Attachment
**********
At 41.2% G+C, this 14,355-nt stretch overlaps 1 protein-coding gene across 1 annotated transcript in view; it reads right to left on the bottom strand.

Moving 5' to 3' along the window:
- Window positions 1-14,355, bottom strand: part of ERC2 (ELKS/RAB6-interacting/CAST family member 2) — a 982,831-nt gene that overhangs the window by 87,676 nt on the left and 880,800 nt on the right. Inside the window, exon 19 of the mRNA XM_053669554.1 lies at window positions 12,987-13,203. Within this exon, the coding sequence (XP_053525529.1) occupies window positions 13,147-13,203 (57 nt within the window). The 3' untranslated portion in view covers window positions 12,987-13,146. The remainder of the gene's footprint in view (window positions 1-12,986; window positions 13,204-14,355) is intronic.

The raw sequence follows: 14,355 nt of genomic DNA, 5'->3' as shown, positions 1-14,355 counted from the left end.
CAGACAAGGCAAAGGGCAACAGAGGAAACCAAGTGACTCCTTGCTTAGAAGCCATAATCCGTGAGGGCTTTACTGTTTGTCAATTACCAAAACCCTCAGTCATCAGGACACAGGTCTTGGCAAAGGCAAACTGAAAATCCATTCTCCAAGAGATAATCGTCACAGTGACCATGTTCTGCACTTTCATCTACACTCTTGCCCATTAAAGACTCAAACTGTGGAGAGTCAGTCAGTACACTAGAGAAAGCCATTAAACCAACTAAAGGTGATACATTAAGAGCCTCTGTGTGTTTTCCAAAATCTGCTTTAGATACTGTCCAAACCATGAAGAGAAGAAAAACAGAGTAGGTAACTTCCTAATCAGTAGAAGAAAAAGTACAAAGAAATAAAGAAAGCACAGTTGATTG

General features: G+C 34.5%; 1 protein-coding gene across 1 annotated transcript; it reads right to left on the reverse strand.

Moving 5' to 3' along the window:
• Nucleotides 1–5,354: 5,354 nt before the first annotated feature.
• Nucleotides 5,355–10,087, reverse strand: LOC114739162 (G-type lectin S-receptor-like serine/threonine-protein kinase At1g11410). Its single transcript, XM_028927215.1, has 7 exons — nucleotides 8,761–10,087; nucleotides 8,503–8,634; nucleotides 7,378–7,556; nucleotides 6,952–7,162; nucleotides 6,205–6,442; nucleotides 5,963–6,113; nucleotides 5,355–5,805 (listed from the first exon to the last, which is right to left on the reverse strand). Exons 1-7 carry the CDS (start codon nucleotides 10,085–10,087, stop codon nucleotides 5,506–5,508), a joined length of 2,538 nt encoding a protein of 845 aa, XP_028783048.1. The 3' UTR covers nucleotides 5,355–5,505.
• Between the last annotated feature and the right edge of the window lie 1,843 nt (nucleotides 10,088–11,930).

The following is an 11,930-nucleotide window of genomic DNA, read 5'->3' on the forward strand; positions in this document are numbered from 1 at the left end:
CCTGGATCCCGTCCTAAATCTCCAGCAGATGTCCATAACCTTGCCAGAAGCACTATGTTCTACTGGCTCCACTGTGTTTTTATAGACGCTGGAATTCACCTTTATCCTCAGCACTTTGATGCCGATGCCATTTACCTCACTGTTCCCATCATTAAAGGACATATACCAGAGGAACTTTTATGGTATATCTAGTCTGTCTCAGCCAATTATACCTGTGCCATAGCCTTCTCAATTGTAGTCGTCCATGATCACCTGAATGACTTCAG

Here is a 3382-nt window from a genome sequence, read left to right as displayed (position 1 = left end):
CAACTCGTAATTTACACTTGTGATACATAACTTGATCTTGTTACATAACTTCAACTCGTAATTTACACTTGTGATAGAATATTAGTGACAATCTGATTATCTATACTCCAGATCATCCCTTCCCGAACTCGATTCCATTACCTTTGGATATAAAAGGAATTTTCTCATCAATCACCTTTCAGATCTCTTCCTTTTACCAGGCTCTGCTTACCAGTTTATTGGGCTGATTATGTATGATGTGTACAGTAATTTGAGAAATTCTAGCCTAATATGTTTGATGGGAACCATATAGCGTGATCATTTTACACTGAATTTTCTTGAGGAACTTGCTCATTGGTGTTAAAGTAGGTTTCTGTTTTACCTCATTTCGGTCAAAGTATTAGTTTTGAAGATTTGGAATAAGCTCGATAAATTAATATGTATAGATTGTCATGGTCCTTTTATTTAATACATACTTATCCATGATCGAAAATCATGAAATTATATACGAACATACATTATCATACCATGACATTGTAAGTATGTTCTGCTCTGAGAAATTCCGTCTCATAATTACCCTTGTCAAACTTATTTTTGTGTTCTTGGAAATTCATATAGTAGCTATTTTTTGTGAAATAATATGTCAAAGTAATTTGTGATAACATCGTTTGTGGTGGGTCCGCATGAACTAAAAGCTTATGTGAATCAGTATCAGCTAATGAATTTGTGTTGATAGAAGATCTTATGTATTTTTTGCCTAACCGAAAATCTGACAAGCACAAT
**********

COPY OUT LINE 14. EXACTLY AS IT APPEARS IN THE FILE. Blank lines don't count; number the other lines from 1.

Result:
CAACTCGTAATTTACACTTGTGATACATAACTTGATCTTGTTACATAACTTCAACTCGTAATTTACACTTGTGATAGAATATTAGTGACAATCTGATTATCTATACTCCAGATCATCCCTTCCCGAACTCGATTCCATTACCTTTGGATATAAAAGGAATTTTCTCATCAATCACCTTTCAGATCTCTTCCTTTTACCAGGCTCTGCTTACCAGTTTATTGGGCTGATTATGTATGATGTGTACAGTAATTTGAGAAATTCTAGCCTAATATGTTTGATGGGAACCATATAGCGTGATCATTTTACACTGAATTTTCTTGAGGAACTTGCTCATTGGTGTTAAAGTAGGTTTCTGTTTTACCTCATTTCGGTCAAAGTATTAGTTTTGAAGATTTGGAATAAGCTCGATAAATTAATATGTATAGATTGTCATGGTCCTTTTATTTAATACATACTTATCCATGATCGAAAATCATGAAATTATATACGAACATACATTATCATACCATGACATTGTAAGTATGTTCTGCTCTGAGAAATTCCGTCTCATAATTACCCTTGTCAAACTTATTTTTGTGTTCTTGGAAATTCATATAGTAGCTATTTTTTGTGAAATAATATGTCAAAGTAATTTGTGATAACATCGTTTGTGGTGGGTCCGCATGAACTAAAAGCTTATGTGAATCAGTATCAGCTAATGAATTTGTGTTGATAGAAGATCTTATGTATTTTTTGCCTAACCGAAAATCTGACAAGCACAAT